Coastal Shipping on East Coast: New Opportunities
In a region where manufacturers and traders have a constant challenge of dealing with transport unions and cartels, cargo movement by waterways and sea seems to be a much more viable option. The session discussed various challenges faced by the trade whil
In a region where manufacturers and traders have a constant challenge of dealing with transport unions and cartels, cargo movement by waterways and sea seems to be a much more viable option. The session discussed various challenges faced by the trade while moving goods by surface transport, and how coastal shipping could be a more efficient mode of transport for this region.
The focal point of discussion in the third and concluding business session was coastal shipping on the east coast of India, and especially the trade opportunities that can be unleashed in Odisha by using coastal sea route to move cargo.
Capt. S.B. Mazumder, Executive Director, Seahorse Ship Agencies: The history of coastal shipping dates back to about two and half decades, and the growth in this segcatch ment started about 10 years ago. In the last 4-5 years cargo movement has increased on coastal route, especially in the container segment and there is momentum in bulk and break-bulk as well. But last mile connectivity is still a challenge, and better rail and road connectivity in the coastal region can further boost transfer of road and rail cargo to water and sea mode. The transformation has taken place globally, and coastal shipping would soon up in India as well.
Anurag Garg, Vice President (Business Development and M & S), TM International Logistics: Government has been encouraging coastal shipping for the last two decades, however ship owners have always lobbied for excise duty-free bunker at par with EXIM vessels. Now VAT on bunker fuel for coastal carriers has come down to about 5 per cent and almost null for diesel. There are some structural issue which hinders growth in this segment, and the issues are related to products and industry and not related to shipping sector. The big boost in coastal shipping on east coast started in 2001 after Asian Development Bank funded development of terminals at Ennore and Paradip to move TNEB coal via sea route. Earlier the power plants in states were operating on cost contract, which means the cost incurred by these units are passed onto the consumers. But after 2011, a new norm came as per which power plants operated as per tariff-based bidding. It means the electricity tariff is fixed for the power generation units which compelled them to opt for coastal shipping only if freight rate is lower than rail or road. Though coastal movement of coal continues but due to the cost factor there was no major scale up of cargo volume. In power or steel sector, raw material movement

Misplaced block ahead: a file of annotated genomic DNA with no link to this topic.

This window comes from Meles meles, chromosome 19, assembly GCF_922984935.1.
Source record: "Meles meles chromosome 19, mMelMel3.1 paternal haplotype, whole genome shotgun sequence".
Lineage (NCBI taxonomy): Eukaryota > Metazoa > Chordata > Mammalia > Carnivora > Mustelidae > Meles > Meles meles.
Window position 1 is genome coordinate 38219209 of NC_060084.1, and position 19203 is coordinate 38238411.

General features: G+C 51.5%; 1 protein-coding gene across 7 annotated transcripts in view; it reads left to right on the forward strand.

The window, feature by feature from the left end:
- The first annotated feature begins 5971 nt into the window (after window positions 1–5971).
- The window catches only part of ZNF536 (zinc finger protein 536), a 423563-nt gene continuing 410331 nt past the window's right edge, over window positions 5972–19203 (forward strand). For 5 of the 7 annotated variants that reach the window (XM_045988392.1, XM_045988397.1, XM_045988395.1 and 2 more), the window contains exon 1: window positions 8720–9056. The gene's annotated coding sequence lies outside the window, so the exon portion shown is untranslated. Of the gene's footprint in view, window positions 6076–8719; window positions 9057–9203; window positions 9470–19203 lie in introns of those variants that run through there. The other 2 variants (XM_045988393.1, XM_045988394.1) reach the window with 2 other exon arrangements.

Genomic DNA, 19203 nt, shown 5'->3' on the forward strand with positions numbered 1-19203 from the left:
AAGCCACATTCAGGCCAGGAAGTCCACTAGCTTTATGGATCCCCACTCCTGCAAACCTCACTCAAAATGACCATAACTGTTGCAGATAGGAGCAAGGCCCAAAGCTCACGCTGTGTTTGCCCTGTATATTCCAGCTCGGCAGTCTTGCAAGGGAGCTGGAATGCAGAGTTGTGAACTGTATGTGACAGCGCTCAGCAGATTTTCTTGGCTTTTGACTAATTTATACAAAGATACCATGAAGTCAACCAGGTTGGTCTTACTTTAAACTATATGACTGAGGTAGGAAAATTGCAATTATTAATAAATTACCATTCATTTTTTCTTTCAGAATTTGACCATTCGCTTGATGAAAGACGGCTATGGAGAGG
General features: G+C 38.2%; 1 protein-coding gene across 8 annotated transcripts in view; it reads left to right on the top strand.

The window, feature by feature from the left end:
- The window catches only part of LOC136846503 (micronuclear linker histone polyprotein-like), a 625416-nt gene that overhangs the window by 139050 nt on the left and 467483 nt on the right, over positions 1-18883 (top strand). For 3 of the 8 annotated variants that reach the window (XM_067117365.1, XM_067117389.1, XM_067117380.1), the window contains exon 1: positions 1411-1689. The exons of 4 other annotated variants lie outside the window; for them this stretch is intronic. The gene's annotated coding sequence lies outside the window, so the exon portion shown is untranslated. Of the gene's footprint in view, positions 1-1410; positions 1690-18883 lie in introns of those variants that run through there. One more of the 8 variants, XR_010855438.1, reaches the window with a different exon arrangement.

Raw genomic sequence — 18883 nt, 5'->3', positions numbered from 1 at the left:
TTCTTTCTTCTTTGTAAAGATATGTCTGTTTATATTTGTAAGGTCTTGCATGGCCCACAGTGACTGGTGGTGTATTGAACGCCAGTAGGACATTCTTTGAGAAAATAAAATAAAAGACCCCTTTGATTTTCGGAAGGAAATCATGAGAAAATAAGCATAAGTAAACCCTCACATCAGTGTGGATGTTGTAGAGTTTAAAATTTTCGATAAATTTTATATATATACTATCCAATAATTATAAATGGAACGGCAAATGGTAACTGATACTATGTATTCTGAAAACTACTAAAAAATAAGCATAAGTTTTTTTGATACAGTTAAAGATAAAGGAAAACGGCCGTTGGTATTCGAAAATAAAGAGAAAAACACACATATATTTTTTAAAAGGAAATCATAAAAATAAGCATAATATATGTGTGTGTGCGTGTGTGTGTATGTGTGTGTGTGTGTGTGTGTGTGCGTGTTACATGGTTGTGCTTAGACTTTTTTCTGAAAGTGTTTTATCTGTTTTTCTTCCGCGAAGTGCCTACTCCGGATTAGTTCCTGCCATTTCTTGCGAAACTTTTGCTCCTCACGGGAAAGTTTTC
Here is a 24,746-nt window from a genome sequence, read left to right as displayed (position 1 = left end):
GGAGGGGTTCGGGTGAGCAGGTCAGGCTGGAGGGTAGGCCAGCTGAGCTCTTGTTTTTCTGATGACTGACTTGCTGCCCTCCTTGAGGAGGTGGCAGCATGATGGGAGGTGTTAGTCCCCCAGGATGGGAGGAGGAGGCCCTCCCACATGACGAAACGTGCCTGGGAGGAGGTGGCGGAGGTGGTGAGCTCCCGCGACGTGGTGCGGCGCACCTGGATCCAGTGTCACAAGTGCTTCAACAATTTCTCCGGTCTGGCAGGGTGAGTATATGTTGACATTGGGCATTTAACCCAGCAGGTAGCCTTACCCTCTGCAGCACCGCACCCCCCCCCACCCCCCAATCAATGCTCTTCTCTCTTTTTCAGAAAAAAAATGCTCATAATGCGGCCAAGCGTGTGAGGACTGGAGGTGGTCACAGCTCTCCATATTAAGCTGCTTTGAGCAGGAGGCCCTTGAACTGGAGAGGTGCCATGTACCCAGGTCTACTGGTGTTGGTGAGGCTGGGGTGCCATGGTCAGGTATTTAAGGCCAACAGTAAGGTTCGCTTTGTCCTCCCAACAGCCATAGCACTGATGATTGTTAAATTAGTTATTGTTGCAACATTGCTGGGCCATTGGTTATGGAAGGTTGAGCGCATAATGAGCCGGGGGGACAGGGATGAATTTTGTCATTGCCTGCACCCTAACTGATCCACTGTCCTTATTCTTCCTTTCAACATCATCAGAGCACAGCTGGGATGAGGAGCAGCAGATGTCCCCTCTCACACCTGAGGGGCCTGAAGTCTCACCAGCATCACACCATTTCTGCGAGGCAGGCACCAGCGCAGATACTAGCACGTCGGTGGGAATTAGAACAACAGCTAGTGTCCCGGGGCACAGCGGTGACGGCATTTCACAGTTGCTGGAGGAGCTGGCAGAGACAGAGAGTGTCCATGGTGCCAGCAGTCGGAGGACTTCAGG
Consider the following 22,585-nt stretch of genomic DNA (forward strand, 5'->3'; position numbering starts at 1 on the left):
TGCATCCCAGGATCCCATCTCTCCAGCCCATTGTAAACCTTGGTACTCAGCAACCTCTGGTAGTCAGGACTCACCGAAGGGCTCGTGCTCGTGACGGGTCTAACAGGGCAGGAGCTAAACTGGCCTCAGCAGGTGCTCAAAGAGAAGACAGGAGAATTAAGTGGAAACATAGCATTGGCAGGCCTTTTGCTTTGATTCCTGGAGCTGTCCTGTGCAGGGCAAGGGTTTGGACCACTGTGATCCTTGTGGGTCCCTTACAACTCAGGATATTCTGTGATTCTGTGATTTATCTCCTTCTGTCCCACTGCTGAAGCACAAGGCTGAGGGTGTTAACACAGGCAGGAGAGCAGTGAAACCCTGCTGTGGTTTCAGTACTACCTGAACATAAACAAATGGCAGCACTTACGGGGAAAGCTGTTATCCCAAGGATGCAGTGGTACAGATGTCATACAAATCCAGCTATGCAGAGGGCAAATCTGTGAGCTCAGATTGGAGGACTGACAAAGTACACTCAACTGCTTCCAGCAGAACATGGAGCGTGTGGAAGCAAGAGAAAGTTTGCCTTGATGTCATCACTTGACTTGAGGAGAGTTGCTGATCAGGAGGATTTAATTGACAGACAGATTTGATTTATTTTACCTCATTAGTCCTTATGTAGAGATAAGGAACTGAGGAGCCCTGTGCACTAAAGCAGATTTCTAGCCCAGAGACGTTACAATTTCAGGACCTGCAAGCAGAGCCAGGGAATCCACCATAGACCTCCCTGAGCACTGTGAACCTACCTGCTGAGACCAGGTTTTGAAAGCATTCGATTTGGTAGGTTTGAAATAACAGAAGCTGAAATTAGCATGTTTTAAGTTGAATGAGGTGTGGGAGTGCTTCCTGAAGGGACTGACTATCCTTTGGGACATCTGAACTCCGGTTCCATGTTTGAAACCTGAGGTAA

like coal and iron ore are very predictable commodities in terms of volume demand whereas there is uncertainity of volume for finished goods movement such as steel. Finished products have peculiar dynamics as there is no certainty about the market demand due to which it is difficult to build an eco-system for coastal shipping to cater to steel or any other finished product. Similarly in case of automobile transport by road it would take 1 or 2 days whereas by sea the time would increase to about 5 days which adds to the inventory cost of a manufacturer. Hence, coastal shipping for raw material would grow but it might not be possible to replicate similar growth for finished products. Finished goods movement by coastal route would be successful in cases whether the consumption centers or manufacturing units are located near ports, and there is lower level of multiple handling. Petroleum products have a good potential for growth by coastal route but it is subject to pipeline connectivity at the discharge point, and union and state governments should extend incentives to encourage.